Warmer and Dryer This Week Featured

Might need that air conditioner yet again.

Big Idea:

  • Warmer temperatures this week
  • Warming trend Wednesday-Sunday
  • Maybe more monsoon weather next week
  • Last week precipitation didn’t really pan out.


Prepare for warmer temperatures this week.


Forecast Summary:

Mostly sunny this week, except for a slight chance of isolated thunderstorms Monday afternoon through Tuesday afternoon. High temperatures in the mid 80s, rising to the mid 90s by the weekend. Morning lows dropping to the upper 50s by Wednesday morning, warming back up to the mid 60s by the weekend. Breezy on Tuesday afternoon to Wednesday, shifting from a southwesterly to northwesterly direction.

Forecast Table:


Navigate on the map to your location and click for a detailed local forecast.


We experienced less precipitation than previously expected this past weekend. For Yavapai County, there was one report of 1-inch hail near Cordes Junction and a couple of severe thunderstorm warnings and flash flood warnings for the southern half of the county, but for the most part the weekend was less eventful than anticipated. Precipitation amounts ranged from 0.10” on the north side of the area to nearly 1.00” south of town, with higher totals in southern Yavapai and northern Maricopa counties over 1.5”. The moisture amounts were a little less than anticipated here in Prescott, and the air in the upper atmosphere was a bit drier and warmer than predicted (which would help to limit thunderstorm development).

This afternoon through Tuesday, the lower atmosphere in the quad city area will remain very moist, but the upper atmosphere will remain relatively dry. Winds will become breezy tomorrow and shift to a northwesterly direction as a weak cold front moves southeastward across northern Arizona. The cold front will be associated with another one of those pesky troughs moving through the Great Basin, which disrupt our monsoonal flow. In advance of the cold front, a few isolated showers or thunderstorms may be triggered over our area through tomorrow afternoon. Behind the front, the dew point temperatures will drop as the northwest winds dry us out.

High pressure will rebuild to our northwest after the passage of the cold front, producing a warming trend from Wednesday – Sunday and dry northeasterly flow in the upper atmosphere. We will also see abnormally warm temperatures again for the coming weekend as a result of the high pressure. Some forecast models are hinting to the possibility of moist air seeping back up into Central Arizona by Friday or so, but I am skeptical...and I think the chance of precipitation will be minimal for the rest of the week. 

A better fetch of monsoon moisture could return next week, so stay tuned…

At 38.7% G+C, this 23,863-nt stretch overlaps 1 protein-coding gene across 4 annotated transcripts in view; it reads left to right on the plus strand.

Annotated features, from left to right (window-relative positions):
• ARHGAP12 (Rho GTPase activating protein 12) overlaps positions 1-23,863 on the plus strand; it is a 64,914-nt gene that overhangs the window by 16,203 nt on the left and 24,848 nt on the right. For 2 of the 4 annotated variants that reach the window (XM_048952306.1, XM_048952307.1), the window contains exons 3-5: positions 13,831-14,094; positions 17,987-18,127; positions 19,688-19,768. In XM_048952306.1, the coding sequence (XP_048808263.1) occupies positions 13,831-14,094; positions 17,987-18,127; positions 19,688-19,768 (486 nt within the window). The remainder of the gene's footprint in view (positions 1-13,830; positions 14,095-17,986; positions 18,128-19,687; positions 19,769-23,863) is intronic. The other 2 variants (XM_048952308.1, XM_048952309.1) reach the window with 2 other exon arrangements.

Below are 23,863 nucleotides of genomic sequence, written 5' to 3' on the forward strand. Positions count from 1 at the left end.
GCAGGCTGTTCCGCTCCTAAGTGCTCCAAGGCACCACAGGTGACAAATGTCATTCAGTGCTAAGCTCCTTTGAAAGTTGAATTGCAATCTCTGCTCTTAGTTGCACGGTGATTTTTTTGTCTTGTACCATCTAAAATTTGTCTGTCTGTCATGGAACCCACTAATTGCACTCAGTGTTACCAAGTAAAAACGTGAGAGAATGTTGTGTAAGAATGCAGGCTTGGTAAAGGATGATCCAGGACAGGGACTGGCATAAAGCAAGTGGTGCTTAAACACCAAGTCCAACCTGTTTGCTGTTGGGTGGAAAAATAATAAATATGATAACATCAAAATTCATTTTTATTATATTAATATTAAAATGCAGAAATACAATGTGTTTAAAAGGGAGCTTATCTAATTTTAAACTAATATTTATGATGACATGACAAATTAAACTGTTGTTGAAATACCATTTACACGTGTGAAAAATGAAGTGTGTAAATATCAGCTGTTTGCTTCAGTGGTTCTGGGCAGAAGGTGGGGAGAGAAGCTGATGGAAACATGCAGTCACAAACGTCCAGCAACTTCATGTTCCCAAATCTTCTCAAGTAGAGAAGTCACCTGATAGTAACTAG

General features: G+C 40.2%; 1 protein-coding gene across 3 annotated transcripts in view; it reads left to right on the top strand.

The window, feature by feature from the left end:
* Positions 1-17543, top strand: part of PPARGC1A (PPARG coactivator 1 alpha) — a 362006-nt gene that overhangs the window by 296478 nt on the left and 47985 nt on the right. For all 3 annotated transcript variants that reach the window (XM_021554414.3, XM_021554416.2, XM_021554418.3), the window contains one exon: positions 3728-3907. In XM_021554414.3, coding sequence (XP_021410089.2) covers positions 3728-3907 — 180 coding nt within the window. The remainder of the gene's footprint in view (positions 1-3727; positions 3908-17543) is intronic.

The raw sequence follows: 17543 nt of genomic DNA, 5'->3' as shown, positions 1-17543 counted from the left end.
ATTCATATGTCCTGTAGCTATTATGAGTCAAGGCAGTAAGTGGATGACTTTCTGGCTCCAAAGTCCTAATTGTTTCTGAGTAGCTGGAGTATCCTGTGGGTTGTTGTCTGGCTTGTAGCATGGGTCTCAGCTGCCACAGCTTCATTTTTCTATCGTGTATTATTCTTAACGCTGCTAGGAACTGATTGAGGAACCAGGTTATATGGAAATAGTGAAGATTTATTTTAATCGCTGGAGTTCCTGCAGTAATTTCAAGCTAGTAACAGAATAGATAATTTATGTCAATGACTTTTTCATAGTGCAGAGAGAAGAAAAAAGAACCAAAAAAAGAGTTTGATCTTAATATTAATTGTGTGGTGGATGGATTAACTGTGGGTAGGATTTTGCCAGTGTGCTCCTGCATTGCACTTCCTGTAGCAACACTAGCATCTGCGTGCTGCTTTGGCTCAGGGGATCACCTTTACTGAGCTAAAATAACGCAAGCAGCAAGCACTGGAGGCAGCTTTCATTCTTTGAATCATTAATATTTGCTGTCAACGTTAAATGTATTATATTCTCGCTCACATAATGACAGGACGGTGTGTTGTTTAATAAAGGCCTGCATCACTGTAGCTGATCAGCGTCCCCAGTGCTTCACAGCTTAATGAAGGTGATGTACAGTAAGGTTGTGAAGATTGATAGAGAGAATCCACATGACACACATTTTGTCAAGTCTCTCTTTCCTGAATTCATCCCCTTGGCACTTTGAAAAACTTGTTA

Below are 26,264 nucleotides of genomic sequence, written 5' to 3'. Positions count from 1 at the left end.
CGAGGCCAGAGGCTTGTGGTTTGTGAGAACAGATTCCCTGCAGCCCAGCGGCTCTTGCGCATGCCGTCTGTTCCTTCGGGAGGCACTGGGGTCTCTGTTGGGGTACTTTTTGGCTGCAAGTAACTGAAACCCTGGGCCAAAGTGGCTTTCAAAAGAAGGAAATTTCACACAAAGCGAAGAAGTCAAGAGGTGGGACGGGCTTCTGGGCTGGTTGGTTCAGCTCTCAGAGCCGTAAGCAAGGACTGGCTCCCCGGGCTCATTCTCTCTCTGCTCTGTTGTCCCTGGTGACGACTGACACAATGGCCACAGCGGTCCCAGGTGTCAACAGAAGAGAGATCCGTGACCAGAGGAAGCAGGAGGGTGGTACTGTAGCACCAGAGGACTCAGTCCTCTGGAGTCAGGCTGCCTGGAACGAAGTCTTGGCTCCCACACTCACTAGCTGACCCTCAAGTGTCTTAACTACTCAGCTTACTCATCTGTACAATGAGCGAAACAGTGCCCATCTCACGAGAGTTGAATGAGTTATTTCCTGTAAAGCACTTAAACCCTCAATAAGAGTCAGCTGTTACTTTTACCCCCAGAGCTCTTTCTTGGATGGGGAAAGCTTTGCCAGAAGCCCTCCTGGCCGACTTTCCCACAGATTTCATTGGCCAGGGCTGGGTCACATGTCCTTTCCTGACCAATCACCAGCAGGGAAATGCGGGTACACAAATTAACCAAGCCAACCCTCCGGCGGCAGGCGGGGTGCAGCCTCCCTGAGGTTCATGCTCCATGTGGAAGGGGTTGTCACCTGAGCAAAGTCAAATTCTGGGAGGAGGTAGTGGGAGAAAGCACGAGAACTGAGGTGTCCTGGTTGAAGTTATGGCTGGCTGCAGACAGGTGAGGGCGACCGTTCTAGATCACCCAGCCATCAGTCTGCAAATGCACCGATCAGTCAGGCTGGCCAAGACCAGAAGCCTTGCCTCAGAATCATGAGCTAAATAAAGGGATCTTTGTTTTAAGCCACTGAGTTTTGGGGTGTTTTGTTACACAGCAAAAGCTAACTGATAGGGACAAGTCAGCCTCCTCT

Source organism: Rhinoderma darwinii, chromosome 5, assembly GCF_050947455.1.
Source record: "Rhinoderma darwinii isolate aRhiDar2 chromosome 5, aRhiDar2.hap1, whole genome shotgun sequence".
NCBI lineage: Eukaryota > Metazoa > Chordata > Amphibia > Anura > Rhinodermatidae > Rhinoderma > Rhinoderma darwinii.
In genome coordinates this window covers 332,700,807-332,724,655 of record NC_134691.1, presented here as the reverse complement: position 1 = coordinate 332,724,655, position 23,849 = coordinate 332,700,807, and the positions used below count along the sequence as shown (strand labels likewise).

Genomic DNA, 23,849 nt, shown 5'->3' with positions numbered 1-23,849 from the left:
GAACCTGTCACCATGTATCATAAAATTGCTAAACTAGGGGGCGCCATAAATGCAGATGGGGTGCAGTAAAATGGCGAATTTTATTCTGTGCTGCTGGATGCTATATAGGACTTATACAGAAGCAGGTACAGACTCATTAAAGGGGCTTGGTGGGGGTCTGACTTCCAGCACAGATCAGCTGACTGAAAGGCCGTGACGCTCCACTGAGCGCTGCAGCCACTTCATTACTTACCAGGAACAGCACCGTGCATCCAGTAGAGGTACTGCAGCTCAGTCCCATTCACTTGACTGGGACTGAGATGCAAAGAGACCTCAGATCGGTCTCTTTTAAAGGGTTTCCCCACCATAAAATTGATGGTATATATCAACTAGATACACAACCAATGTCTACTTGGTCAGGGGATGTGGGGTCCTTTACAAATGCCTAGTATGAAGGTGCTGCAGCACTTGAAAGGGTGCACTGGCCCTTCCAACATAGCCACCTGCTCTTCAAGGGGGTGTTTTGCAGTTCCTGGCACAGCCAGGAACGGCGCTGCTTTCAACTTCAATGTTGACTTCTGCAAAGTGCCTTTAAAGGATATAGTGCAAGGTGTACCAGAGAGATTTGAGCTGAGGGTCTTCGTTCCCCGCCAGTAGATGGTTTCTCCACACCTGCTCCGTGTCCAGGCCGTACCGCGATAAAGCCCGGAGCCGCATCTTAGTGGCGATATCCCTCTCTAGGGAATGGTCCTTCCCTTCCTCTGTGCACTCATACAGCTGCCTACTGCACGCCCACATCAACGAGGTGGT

Curtis James 


Curtis N. James, Ph.D.                                                                       
Professor of Meteorology                                                                                   
Department of Applied Aviation Sciences

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Last modified on Tuesday, 01 September 2020 05:51
Dr. Curtis N. James, Ph.D.

Curtis N. James, Ph. D. Is a Professor of Meteorology at Embry-Riddle Aeronautical University in the Department of Applied Aviation Sciences.

He has taught courses in beginning meteorology, aviation weather, thunderstorms, satellite and radar imagery interpretation, atmospheric physics, mountain meteorology, tropical meteorology and weather forecasting techniques for over 16 years. He participates in ERAU’s Study Abroad program, offering alternating summer programs each year in Switzerland and Brazil.

He earned a Ph.D. in Atmospheric Sciences from the University of Washington (2004) and participated in the Mesoscale Alpine Programme (MAP; 1999), an international field research project in the European Alps. His research specialties include radar, mesoscale, and mountain meteorology. He earned his B.S. in Atmospheric Science from the University of Arizona (1995), during which time he gained two years of operational experience as a student intern with the National Weather Service Forecast Office in Tucson, Arizona (1993-1995).

Dr. James is a native of Arizona where he currently resides with his wife and five children. He is active in his community, having served on the Prescott SciTechFest Advisory Committee and as a Board Member for the Children's Museum Alliance, Inc. On his spare time, he enjoys weather watching, backpacking, camping, fishing, caving, mountain biking, acting, and music. He is an Eagle Scout and serves as the scoutmaster for a local scout troop.


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